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Historical flags of Anguilla

Last modified: 2022-02-05 by rob raeside
Keywords: anguilla | st kitts nevis and anguilla | associate state |
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Anguilla flag chronology

Blue ensign with three islands badge (St. Kitts, Nevis and Anguilla)
Green, yellow and blue vertically stripped flag with palm tree (St. Kitts, Nevis and Anguilla)
Mermaid flag
White flag with three dolphins (During some period Union flag possibly)
Since 1980.05.30
Union flag
Since 1990.11.29
Current flag: blue ensign with dolphin badge

Nozomi Kariyasu and Jaume Ollé, 10 July 1999, and Christopher Southworth, 16 July 2005


There were English settlers in Anguilla in 1650, but it was not recognised as a British possession until the Treaty of Utrech in 1713. It was relatively remote from any of the other British West Indian islands and received little formal administration until 1825 when it was linked with the two islands of St Christopher (St Kitts) and Nevis. Nevis and St Kitts are only three miles apart but Anguilla is sixty miles north of them. St Kitts-Nevis, which included Anguilla, was made a presidency within the federal colony of the Leeward Islands in 1882.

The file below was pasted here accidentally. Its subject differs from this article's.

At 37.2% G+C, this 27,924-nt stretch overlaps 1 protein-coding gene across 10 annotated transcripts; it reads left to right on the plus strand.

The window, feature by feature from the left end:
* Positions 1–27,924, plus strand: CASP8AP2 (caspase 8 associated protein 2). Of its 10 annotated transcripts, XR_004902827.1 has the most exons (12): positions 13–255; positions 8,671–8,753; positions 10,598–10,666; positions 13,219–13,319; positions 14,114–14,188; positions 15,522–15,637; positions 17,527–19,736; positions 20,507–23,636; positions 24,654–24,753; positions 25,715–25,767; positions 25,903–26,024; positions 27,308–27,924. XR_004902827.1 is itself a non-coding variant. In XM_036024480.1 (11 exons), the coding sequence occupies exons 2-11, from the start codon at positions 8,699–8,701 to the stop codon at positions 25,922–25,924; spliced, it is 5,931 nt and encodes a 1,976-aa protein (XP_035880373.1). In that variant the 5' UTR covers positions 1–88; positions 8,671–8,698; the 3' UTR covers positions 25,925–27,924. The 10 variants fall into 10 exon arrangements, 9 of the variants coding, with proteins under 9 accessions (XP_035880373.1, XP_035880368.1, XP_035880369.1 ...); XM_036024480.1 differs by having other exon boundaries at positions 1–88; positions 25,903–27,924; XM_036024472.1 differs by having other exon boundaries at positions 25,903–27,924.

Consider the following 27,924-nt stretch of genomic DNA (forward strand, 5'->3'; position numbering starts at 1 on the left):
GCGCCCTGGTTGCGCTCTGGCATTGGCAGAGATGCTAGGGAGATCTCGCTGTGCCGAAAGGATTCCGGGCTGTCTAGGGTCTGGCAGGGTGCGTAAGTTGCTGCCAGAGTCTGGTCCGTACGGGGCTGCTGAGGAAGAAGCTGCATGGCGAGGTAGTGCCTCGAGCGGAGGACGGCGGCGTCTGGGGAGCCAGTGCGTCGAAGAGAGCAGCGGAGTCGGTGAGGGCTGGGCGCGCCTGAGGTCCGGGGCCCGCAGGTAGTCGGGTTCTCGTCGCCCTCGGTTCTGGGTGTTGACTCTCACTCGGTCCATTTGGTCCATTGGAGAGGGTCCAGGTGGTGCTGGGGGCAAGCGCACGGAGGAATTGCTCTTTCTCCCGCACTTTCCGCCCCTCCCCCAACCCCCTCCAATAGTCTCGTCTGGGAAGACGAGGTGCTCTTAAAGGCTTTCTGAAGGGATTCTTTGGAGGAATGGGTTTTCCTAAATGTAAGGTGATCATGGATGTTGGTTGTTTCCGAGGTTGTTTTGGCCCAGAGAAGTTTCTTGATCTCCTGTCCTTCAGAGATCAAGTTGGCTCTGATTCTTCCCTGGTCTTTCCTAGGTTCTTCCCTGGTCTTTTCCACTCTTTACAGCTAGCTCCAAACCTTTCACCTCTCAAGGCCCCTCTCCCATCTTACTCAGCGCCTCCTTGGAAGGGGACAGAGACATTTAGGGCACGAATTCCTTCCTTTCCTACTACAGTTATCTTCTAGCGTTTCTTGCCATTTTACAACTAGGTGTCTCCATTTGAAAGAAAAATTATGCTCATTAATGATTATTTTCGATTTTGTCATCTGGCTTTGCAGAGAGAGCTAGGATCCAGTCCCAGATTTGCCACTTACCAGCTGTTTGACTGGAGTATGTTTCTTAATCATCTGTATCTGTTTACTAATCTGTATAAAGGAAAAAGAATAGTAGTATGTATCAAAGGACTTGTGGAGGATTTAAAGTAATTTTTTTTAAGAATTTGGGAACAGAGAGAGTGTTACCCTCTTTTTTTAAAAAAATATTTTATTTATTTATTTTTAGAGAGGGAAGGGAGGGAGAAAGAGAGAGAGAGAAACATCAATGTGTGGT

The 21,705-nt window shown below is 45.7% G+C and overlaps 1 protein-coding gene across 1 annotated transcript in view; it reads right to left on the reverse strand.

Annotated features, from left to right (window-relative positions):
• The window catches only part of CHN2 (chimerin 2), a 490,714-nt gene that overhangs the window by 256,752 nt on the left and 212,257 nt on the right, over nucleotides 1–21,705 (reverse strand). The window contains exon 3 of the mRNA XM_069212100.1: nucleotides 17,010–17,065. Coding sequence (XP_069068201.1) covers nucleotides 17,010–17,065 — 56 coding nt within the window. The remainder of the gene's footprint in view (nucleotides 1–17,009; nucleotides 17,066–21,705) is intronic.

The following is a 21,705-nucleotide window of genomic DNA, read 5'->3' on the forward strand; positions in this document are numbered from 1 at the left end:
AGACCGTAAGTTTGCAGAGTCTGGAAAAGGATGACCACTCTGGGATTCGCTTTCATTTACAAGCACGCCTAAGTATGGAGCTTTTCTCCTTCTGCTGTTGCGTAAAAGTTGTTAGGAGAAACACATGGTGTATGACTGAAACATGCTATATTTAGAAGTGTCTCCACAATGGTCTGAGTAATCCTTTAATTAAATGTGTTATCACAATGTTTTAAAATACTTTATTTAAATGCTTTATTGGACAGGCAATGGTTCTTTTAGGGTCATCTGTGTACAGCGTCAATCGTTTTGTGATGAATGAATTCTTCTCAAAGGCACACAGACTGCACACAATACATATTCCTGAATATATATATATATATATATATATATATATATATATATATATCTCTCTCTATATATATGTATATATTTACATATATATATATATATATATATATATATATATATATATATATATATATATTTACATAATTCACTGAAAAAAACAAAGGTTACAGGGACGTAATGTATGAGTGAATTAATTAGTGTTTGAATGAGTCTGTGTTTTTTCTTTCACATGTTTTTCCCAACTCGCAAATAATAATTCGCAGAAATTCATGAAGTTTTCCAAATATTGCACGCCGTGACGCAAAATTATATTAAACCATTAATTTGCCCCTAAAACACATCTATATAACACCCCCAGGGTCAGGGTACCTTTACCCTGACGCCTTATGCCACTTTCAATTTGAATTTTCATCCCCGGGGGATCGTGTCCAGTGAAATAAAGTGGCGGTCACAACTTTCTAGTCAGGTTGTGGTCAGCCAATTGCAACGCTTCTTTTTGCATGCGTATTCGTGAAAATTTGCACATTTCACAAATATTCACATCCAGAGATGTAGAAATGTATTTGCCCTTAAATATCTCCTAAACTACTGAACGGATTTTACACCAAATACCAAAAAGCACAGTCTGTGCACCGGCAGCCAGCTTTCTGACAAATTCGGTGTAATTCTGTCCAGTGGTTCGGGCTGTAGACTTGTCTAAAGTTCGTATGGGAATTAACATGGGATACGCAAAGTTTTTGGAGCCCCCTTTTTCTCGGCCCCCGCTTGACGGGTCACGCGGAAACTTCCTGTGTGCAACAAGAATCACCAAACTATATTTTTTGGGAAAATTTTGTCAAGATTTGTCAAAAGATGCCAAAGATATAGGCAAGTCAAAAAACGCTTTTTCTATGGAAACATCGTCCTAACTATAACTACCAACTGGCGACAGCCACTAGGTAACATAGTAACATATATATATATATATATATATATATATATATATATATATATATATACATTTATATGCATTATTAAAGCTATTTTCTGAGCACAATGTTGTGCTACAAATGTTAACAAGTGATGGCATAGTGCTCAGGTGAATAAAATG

In 1956 the Leeward Island federation was dissolved and St Kitts-Nevis-Anguilla became a separate colony with the capital in St Kitts. The colony became an Associated State of the United Kingdom on 27 February 1967, but within three months, Anguilla had repudiated government from St Kitts, and effectively became a British Overseas Dependency when a Commissioner was appointed in 1969, with Britain becoming directly responsible for administration in 1971. A separate constitution was instituted in 1976, but formal separation from St Kitts-Nevis did not take place until 19 December 1980.
A revised constitution, which included provision for a Governor, was introduced in 1982.
It is probably reasonable to say that the Union Jack was the official flag "on the island", but perhaps not "of the island", from 1969 until 1990 ? It is rather obscure, which was why I quoted his exact words, but I am sure that it means that the design on the shield was enlarged to fill the whole of the circular space within the garland, as in the Governor's Flag on the Anguilla web page.
Incidentally Admiralty and Colonial Office papers of the late 19th century sometimes refer to the circular space within the garland on a governor's flag as "a shield".
David Prothero, 20 July 2005